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Evariste Galois

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Gray
163334.  Thu Apr 05, 2007 10:33 am Reply with quote

Q: What excuse did French lad Evariste Galois have for not handing in his maths homework?
F: Dog ate it.
A: He had to go and fight a duel, during which he was killed.

Galois was a somewhat strange mathematics prodigy. Although he failed twice to get into the École Polytechnique (the ultimate Engineering and Mathematics college in Paris) because of his poor general schooling in maths, he had some rather way-out ideas, which many in the mathematics world just didn't understand.

When he did finally graduate, at the age of 21, he wrote three papers which were the basis of Group Theory (now a major field of mathematics).

Expelled from his graduate school for alerting the media to its director's shortcomings, he also spent six months in prison for wearing an illegal uniform when marching on a protest.

A month after his release, at the age of 20, and while he was working on his next paper on the insolubility of quintic equations using polynomials (that little gem), he became involved in his fatal duel. Wiki tells the story well:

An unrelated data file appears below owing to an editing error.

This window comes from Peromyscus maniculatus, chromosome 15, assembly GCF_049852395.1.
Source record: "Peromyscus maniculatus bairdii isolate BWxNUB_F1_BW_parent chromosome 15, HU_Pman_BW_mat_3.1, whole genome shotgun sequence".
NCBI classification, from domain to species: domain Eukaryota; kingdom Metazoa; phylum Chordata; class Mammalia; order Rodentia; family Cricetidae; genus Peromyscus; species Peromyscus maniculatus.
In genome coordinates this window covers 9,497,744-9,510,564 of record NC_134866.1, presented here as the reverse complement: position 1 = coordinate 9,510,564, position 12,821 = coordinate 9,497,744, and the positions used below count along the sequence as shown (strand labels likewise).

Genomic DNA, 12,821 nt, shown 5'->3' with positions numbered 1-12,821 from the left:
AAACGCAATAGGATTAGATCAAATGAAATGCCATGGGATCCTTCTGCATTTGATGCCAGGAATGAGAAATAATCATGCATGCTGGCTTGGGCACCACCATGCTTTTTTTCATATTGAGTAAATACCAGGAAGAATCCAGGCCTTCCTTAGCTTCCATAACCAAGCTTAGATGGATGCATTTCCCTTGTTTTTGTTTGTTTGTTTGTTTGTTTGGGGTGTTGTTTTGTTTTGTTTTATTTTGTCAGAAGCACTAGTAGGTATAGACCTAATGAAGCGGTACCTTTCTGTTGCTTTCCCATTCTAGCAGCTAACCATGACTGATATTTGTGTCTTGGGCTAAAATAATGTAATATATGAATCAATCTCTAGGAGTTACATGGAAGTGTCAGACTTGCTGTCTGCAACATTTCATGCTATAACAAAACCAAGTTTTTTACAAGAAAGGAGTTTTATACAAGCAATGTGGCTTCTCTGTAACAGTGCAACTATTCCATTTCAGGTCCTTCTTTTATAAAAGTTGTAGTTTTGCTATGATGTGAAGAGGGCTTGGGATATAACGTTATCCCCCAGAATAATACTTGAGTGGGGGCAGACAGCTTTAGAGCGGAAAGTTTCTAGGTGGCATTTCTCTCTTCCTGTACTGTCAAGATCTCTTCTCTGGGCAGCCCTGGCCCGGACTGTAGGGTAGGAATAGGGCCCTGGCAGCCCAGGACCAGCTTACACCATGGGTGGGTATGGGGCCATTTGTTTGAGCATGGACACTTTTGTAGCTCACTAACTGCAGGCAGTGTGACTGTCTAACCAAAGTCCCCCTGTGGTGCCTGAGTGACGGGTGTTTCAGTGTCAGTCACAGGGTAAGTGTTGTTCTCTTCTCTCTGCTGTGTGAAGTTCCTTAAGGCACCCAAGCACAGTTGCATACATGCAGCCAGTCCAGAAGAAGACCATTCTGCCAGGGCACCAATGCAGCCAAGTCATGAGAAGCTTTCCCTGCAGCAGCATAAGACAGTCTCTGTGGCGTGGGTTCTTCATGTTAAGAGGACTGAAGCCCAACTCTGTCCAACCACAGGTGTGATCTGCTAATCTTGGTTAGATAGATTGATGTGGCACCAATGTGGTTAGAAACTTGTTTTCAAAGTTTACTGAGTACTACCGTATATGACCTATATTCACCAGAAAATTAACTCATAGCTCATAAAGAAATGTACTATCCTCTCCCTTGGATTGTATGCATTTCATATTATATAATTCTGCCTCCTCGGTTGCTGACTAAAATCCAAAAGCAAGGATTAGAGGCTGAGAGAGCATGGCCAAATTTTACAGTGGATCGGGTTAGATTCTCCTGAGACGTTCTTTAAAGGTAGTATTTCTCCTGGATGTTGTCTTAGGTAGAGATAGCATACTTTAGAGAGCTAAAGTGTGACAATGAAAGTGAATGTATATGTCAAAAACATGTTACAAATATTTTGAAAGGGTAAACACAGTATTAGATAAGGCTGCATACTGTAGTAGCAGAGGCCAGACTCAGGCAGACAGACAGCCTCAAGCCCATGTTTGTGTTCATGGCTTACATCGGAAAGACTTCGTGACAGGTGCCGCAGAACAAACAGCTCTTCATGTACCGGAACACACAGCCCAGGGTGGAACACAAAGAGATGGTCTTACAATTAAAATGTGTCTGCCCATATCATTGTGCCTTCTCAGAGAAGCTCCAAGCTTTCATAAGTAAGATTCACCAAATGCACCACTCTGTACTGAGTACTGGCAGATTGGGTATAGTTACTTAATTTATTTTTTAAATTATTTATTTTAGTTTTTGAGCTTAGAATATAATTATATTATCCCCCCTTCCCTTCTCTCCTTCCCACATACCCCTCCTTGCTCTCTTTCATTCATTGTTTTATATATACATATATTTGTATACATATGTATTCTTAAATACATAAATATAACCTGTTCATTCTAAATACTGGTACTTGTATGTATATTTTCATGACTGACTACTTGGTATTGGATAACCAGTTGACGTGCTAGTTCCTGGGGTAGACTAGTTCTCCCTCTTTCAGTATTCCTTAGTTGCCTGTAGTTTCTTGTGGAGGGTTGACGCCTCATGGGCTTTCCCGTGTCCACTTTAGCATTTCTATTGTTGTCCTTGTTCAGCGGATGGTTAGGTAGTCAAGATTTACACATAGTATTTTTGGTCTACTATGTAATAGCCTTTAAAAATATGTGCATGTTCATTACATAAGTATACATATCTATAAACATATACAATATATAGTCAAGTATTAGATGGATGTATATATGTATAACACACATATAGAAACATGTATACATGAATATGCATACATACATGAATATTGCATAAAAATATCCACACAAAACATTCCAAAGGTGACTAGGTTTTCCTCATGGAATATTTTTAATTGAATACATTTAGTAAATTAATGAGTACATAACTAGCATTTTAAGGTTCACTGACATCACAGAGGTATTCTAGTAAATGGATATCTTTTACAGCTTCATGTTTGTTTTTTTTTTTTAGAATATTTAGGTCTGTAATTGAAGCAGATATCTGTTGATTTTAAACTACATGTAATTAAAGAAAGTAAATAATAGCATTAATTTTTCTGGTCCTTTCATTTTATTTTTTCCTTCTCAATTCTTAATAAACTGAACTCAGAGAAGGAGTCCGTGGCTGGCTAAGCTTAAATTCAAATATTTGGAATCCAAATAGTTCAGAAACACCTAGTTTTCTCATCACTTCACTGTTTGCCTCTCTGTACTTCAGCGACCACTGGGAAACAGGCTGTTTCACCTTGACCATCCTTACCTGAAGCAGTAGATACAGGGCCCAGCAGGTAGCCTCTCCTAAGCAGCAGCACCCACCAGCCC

Quote:
The true motives behind this duel that ended his life will most likely remain forever obscure and there has been a lot of speculation, much of it spurious, as to the reasons behind it. What is known is that five days before his death he wrote a letter to Chevalier which clearly alludes to a broken love affair. Some archival investigation on the original letters reveals that the woman he was in love with was apparently a certain Mademoiselle Stéphanie-Felice du Motel, the daughter of one of the resident physicians in the prison where he was transferred shortly before his release and where he remained thereafter.

Fragments of letters from her copied by Galois himself (with many portions either obliterated, such as her name, or deliberately omitted) are available, and they seem to indicate that he was rejected and took it badly. The letters also give some intimation that Mlle. du Motel had confided some of her troubles with Galois, and this might have prompted him to provoke the duel himself on her behalf. This conjecture is also supported by some of the other letters Galois later wrote to his friends the night before he died.


The last pages in his notebook say:
Quote:
His fright and arrogance were mixed. The letter was peppered with asides. He wrote: "I do not say to anyone that I owe to his counsel or ... encouragement [what] is good in this work." But he also, desperately, penned in the margins, "I have no time!"


http://en.wikipedia.org/wiki/%C3%89variste_Galois

 

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